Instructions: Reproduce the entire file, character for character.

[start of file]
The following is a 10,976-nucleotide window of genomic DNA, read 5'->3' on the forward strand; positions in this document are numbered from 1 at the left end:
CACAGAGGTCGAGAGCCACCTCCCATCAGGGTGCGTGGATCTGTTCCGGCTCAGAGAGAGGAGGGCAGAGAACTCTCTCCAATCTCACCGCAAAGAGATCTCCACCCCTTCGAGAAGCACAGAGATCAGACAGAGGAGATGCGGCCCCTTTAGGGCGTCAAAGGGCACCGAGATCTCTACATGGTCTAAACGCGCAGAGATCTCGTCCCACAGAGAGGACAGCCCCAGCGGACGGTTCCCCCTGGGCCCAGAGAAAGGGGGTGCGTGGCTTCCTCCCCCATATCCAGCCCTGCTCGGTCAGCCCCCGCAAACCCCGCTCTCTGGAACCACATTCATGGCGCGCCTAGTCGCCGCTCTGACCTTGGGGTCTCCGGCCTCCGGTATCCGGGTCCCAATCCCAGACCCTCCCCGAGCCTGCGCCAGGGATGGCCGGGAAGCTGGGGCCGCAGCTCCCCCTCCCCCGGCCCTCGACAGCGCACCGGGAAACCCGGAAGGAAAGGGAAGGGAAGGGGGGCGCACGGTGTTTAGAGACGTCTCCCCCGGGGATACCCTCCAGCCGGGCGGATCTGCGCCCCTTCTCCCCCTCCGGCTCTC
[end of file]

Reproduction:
The following is a 10,976-nucleotide window of genomic DNA, read 5'->3' on the forward strand; positions in this document are numbered from 1 at the left end:
CACAGAGGTCGAGAGCCACCTCCCATCAGGGTGCGTGGATCTGTTCCGGCTCAGAGAGAGGAGGGCAGAGAACTCTCTCCAATCTCACCGCAAAGAGATCTCCACCCCTTCGAGAAGCACAGAGATCAGACAGAGGAGATGCGGCCCCTTTAGGGCGTCAAAGGGCACCGAGATCTCTACATGGTCTAAACGCGCAGAGATCTCGTCCCACAGAGAGGACAGCCCCAGCGGACGGTTCCCCCTGGGCCCAGAGAAAGGGGGTGCGTGGCTTCCTCCCCCATATCCAGCCCTGCTCGGTCAGCCCCCGCAAACCCCGCTCTCTGGAACCACATTCATGGCGCGCCTAGTCGCCGCTCTGACCTTGGGGTCTCCGGCCTCCGGTATCCGGGTCCCAATCCCAGACCCTCCCCGAGCCTGCGCCAGGGATGGCCGGGAAGCTGGGGCCGCAGCTCCCCCTCCCCCGGCCCTCGACAGCGCACCGGGAAACCCGGAAGGAAAGGGAAGGGAAGGGGGGCGCACGGTGTTTAGAGACGTCTCCCCCGGGGATACCCTCCAGCCGGGCGGATCTGCGCCCCTTCTCCCCCTCCGGCTCTC